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List price: $18.99|
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3.0 out of 5
ISBN/ASIN : 0764225219
Manufacturer : Bethany House Publishers|
Release data : July, 2001
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Philosophical But Not Biblical!
Dr. Norman Geisler is by far one of evangelicalisms premier apologists, but when it comes to a solid treatment of the biblical text (in regard to the doctrine of election) he uses a method that is far from exegetical.
His arguments are persuasive from a philosophical point of view, but after a thorough examination of what the Scriptures say, they only prove to be unfounded.
It baffles my mind that he would even claim to be a "Moderate Calvinist". Nothing he believes even comes close to Calvinistic soteriology.
What is most dissappointing is that he will rip a verse or verses out of their context and apply them to support his faulty view of election. The Bible is not "unclear" or "fuzzy" on the fact that God has chosen out a people for Himself to be the recipients of His eternal salvation. There are no grey areas on this particular doctrine (or on any doctrine for that matter!).
Unfortunately, the title of the book, "Chosen But Free", is not in keeping with what the Word says about fallen man. How is it that one can be totally free to accept or reject the message of the Gospel and at the same time be blinded, dead, and unable to respond to the Gospel? The problem is that man is not free, instead he is in bondage to Satan. Man is only "free" to do what his corrupt and depraved nature will allow him to do! The real question is this: Is God free to do as He pleases or is He in subjection to the will of man?
This book is a failed attempt to "reconcile" the biblical paradox that exists between God's soveriegn elective purpose and man's responsibility (not man's free will). We must remember that man is still responsible to recieve the message of the Gospel, even though he cannot respond to it outside of God's elective grace.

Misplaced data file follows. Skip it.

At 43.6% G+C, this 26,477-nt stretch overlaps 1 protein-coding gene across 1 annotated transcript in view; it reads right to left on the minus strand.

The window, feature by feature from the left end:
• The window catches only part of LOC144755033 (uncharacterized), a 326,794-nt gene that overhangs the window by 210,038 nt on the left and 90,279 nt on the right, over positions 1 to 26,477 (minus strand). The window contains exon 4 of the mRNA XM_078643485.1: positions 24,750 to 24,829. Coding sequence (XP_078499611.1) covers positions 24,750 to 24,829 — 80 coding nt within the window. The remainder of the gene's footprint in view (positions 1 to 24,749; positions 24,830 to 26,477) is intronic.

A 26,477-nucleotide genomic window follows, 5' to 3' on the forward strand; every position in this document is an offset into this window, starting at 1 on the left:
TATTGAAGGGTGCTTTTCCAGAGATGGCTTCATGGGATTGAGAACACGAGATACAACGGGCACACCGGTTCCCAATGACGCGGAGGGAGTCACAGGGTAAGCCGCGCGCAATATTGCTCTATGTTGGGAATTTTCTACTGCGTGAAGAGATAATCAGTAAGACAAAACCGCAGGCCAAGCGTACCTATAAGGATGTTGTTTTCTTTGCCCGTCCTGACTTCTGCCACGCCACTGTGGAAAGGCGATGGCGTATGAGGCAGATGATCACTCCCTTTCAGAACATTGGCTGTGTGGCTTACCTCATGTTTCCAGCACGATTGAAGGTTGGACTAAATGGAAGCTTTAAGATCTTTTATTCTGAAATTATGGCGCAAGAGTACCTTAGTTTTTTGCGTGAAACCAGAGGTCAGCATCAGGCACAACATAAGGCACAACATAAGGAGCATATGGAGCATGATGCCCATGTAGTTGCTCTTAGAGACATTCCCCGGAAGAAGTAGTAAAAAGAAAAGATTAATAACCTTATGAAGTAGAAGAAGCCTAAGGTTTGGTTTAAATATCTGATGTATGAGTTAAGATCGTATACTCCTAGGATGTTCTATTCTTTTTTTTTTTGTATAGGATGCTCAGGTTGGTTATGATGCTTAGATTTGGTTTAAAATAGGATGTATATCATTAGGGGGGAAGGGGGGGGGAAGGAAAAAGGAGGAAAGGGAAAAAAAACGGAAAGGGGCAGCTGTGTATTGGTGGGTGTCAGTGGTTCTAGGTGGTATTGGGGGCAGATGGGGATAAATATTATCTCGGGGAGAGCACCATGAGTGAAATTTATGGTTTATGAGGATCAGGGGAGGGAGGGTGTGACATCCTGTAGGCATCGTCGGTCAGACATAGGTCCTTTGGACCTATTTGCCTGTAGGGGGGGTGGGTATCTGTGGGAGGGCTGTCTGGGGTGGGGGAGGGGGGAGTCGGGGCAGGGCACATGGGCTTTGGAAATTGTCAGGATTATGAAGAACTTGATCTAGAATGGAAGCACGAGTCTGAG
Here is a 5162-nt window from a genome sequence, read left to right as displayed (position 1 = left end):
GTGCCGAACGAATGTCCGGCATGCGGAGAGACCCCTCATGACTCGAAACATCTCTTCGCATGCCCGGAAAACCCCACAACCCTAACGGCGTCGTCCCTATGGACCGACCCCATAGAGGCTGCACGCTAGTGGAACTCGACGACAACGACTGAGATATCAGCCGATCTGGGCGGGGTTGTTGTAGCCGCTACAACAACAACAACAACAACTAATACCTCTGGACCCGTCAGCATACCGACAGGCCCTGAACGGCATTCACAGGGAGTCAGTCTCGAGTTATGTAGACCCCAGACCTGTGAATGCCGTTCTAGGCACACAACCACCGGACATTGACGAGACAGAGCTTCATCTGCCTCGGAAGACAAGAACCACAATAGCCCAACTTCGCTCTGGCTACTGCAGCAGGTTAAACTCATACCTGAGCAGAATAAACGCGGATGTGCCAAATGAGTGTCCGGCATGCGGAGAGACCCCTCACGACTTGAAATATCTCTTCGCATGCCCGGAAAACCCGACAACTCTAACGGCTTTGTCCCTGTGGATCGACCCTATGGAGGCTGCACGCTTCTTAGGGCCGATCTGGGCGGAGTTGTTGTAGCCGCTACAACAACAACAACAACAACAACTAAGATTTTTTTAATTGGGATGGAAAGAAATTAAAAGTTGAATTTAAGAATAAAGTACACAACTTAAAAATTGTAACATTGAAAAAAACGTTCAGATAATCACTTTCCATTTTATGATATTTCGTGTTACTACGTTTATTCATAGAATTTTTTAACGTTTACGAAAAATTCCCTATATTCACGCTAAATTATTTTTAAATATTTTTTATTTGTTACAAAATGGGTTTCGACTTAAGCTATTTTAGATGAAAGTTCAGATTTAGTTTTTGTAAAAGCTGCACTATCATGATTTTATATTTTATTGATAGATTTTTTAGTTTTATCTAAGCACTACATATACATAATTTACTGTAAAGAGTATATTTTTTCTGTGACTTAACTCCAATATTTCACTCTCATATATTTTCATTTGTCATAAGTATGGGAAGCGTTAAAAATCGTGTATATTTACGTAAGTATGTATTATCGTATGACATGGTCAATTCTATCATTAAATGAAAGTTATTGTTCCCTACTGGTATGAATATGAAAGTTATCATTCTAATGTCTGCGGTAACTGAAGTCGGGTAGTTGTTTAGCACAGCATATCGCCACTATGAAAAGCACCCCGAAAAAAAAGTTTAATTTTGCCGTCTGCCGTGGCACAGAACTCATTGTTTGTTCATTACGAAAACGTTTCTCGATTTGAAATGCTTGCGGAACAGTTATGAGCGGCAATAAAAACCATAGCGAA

I would like to say that Dr. Geisler is a wonderful apologist and has written a plethora of wonderful material, but this book is not one I could recommend to anyone who is seriously looking into the debate on Calvinism.
More homework required
I have only been studying reformed theology for about a year and was hoping to read this to understand another point of view. With only my limited reformed education, I felt that Dr. Norman Geisler didn't really understand the reformed or Calvinistic position and how it relates to free will and choices we do make every day. I was disappointed with his handling of the Scripture and not really answering the strongest of the Reformed arguments. This affects every part of the book as it sets up a straw man that is easy to defeat. I have read Dr. Geisler's work before, and this did not seem to be on par.
I'm thankful to Dr. Geisler for attempting to find the truth where the answer is not as simple as some like to pretend. He allows the scriptures to speak for themselves, though that doesn't give the clear cut answer that most people demand. This book is done with Christian charity as well as conviction; as opposed to James White's rebuttal, which is arrogant and condescending.